Rupert Pupkin Speaks: Underrated Thrillers - Matt Barry ""

Wednesday, September 17, 2014

Underrated Thrillers - Matt Barry

Matt Barry is a New York City-based writer, filmmaker and all-around cinephile. His favorite genres are classic comedies and film noir. You can read more of his thoughts on film at his blog, The Art and Culture of Movies (http://artandcultureofmovies.blogspot.com/).
He can be found on twitter here:
https://twitter.com/matthewnbarry
Also, he contributed a list to my Underrated Action/Adventure series which I recommend you have a look at:
http://www.rupertpupkinspeaks.com/2014/07/underrated-actionadventure-matt-barry.html
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AND THEN THERE WERE NONE (1945, dir: Rene Clair)
First-rate adaptation of the Agatha Christie story about ten strangers gathered for dinner on a remote island who learn there is a murderer among them. A fine cast of character actors, including Barry Fitzgerald, Walter Huston, C. Aubrey Smith, Richard Haydn, and Roland Young, among others, under the breezy and stylish direction of Rene Clair, make this mystery-thriller one of the best of its kind.

SEVEN FOOTPRINTS TO SATAN (1929, dir: Benjamin Christensen)
Directed by the eccentric, brilliant visual stylist who also gave us HAXAN (WITCHCRAFT THROUGH THE AGES), this is a nightmarish twist on the “Old Dark House” genre that was so popular during this time.  Christensen plunges his two protagonists (Creighton Hale and Thelma Todd) into a terrifying plot that involves them having to escape from a house belonging to a Satanic cult. An offbeat but highly entertaining (and genuinely scary) late-silent era gem.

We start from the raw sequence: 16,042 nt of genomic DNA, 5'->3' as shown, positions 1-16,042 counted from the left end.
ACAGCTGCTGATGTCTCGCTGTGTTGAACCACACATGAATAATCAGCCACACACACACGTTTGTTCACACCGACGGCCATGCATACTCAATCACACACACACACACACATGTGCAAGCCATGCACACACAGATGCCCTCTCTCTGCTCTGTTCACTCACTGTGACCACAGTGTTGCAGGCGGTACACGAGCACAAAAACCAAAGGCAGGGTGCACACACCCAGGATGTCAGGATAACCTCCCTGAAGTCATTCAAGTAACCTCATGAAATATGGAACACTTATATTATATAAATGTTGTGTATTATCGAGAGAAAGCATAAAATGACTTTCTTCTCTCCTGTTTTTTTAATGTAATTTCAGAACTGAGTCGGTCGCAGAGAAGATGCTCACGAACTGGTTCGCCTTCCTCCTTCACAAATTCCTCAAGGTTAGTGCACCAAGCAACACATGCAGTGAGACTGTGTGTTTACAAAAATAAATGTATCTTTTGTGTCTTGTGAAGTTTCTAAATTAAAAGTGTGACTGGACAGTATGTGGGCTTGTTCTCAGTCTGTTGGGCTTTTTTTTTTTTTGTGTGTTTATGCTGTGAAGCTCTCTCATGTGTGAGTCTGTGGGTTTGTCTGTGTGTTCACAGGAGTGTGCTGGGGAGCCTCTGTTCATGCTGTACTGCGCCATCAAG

THE DEMON BARBER OF FLEET STREET (1936, dir: George King)
There have been many films of the “Sweeney Todd” story, but this one has the major advantage of starring the great character actor Tod Slaughter in the title role. Slaughter was a larger-than-life performer who’d learned his craft on the Victorian stage, and brought a mix of over-the-top theatrics and genuine menace to his roles in a number of British horror films during this period. This gruesome thriller features Slaughter in probably his most memorable performance, and remains an effective screen version of this classic story.

THE PHANTOM FIEND (1932, dir: Maurice Elvey)
Early talkie adaptation of the novel “The Lodger”, which had been famously filmed by Alfred Hitchcock in 1926, and had also starred Ivor Novello in the title role.  While obviously overshadowed by the Hitchcock classic, this version of the story is still an effective and atmospheric thriller. The rather dialogue-heavy script (co-written by documentarian and film theorist Paul Rotha) is enlivened by some interesting touches from director Maurice Elvey, often working with the same kind of high-contrast visual style that he brought to his silent “Sherlock Holmes” series.  This is one of those public domain films that is readily available on budget DVD sets at Walmart as well as online, so it’s an easy one to see.

YOUNG AND INNOCENT (1937, dir: Alfred Hitchcock)
I’m not sure I can qualify any Hitchcock film as “underrated”, but this is an oddly overlooked film from his British period. Maybe that’s because it comes between the well-known masterworks of THE 39 STEPS and THE LADY VANISHES. Or perhaps it’s because this one is a relatively low-key film lacking the kind of really memorable set pieces that mark Hitchcock’s best-known work. Regardless, it’s a tight, suspenseful thriller that is every bit as good as the best films Hitchcock was making during this period of his career, and contains his favorite theme of the wrong man accused of a crime he did not commit. Expertly directed, tightly-plotted, and featuring one of the most audacious and impressive camera moves ever executed.

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